While 5G deployment is essential, broadcast spectrum can play a key role in relieving congestion created by the surge in demand for mobile video. It is, therefore, critical that regulators identify the appropriate regulatory environment to enable this efficient, high-capacity spectrum to come to market quickly. So, with your indulgence, I would like to share with you my perspective on how the broadcast airwaves are ideally suited to help address India’s growing need for wireless capacity and how the FCC has help support the voluntary transition to ATSC 3.0 in the US.

ATSC 3.0 represents the most significant upgrade in the broadcast airwaves since the 1980s. This dynamic new standard will enable a wide-range of NEXTGEN TV applications—everything from bringing UHD video to the airwaves to ushering in a more interactive, accessible, and personalized experience for the viewing public.

But those exciting TV applications only tell part of the story. For the last couple years, I have been drawing attention to an entirely different set of ATSC 3.0 applications. I suggested that we should think about this technology as a new and competitive broadband pipe. After all, the technology can allow broadcasters to transmit a 25+ Mbps data stream. I have come to refer to these applications as broadcast internet services, which is a term that I think captures even more of the innovative applications that are on the horizon.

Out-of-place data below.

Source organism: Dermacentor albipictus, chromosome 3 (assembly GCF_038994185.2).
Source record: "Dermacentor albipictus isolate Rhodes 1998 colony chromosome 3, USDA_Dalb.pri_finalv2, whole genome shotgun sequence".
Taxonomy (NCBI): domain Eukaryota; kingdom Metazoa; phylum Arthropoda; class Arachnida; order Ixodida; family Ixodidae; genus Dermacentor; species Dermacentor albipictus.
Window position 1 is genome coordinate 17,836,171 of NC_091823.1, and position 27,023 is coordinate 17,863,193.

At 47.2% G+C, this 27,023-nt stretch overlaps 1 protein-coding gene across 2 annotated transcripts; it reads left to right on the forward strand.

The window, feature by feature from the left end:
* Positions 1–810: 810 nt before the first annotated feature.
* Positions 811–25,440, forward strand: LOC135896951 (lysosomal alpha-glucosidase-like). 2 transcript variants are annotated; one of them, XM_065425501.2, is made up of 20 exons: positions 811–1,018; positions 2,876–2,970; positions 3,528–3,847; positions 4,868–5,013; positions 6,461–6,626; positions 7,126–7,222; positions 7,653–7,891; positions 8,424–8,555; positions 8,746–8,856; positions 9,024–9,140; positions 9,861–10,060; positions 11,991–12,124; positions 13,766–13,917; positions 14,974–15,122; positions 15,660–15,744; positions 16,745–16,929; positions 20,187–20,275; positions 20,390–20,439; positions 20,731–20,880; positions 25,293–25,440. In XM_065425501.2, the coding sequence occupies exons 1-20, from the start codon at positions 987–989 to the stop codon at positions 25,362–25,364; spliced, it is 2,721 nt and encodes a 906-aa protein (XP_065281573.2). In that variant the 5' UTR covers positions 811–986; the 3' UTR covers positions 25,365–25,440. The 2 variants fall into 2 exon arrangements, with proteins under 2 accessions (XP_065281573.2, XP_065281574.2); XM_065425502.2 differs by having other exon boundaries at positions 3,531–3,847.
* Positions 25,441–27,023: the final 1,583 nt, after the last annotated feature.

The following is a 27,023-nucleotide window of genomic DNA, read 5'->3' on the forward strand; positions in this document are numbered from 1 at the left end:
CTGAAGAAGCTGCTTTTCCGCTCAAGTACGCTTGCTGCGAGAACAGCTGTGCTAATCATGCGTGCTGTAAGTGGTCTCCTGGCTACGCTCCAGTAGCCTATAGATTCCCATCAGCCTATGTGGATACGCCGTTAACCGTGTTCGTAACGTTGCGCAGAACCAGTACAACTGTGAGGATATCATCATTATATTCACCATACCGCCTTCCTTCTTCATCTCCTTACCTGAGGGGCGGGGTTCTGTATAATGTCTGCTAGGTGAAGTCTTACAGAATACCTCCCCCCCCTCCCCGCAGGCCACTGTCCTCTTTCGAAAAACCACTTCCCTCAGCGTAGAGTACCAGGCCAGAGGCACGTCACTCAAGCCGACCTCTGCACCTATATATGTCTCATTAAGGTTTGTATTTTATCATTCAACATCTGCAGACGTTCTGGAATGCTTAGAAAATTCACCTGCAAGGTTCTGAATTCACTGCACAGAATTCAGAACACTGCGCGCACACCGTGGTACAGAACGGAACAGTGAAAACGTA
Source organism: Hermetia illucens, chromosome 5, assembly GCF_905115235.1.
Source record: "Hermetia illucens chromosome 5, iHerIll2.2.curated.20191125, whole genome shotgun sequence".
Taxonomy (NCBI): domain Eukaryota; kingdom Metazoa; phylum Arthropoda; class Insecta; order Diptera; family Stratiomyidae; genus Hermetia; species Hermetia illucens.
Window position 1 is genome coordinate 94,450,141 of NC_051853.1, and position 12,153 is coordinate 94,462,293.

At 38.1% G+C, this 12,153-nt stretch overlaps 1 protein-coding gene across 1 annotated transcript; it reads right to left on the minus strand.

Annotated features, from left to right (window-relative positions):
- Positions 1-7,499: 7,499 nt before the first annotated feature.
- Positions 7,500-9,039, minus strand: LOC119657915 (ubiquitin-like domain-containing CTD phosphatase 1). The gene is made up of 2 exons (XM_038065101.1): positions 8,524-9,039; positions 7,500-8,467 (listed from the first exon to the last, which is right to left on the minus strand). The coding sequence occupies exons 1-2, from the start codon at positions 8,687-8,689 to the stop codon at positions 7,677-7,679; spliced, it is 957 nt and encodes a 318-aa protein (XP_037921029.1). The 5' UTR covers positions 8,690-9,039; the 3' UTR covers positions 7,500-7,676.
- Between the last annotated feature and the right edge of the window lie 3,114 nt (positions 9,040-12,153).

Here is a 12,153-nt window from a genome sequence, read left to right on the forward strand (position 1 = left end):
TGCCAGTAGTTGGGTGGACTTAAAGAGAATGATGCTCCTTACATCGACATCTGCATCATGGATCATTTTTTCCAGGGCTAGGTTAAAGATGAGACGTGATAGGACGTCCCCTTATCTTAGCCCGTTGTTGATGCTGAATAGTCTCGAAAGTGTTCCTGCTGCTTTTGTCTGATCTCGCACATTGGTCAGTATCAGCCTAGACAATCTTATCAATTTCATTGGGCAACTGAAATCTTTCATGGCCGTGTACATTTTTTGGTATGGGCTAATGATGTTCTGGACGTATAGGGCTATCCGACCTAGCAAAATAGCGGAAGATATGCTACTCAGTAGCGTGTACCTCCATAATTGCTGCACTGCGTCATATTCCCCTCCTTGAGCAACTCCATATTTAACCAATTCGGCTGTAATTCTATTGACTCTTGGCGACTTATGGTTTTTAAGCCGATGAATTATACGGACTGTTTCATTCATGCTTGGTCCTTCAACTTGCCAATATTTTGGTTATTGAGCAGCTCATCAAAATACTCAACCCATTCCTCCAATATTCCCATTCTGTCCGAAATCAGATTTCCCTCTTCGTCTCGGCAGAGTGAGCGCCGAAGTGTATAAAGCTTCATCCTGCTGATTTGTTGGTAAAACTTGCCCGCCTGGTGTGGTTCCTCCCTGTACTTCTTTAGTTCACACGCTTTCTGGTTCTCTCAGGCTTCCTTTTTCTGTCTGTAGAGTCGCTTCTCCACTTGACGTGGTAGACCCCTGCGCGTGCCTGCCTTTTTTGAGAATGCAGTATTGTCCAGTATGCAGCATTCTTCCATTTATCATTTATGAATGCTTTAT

These new services, no matter what you call them, are part of a broader trend we’re seeing in communications. From innovative 5G offerings to high-capacity fixed services, providers from previously distinct sectors are competing like never before to offer high-speed Internet services through a mix of different technologies. ATSC 3.0 is the technology that will allow broadcast spectrum to play an even greater role in this converged market for connectivity.

As our networks continue to mature, they would not always rely on the same spectrum bands or even technologies for inbound and outbound data paths. Instead, hybrid networks will look for the most efficient and cost-effective ways to deliver content to users. And this is where broadcast spectrum can leverage its inherent strengths to compete in this market. Those strengths include wide-area coverage over low-band spectrum and an efficient one-to-many architecture. Indeed, this spectrum is particularly well suited to bringing advanced wireless services to typically underserved rural and remote communities.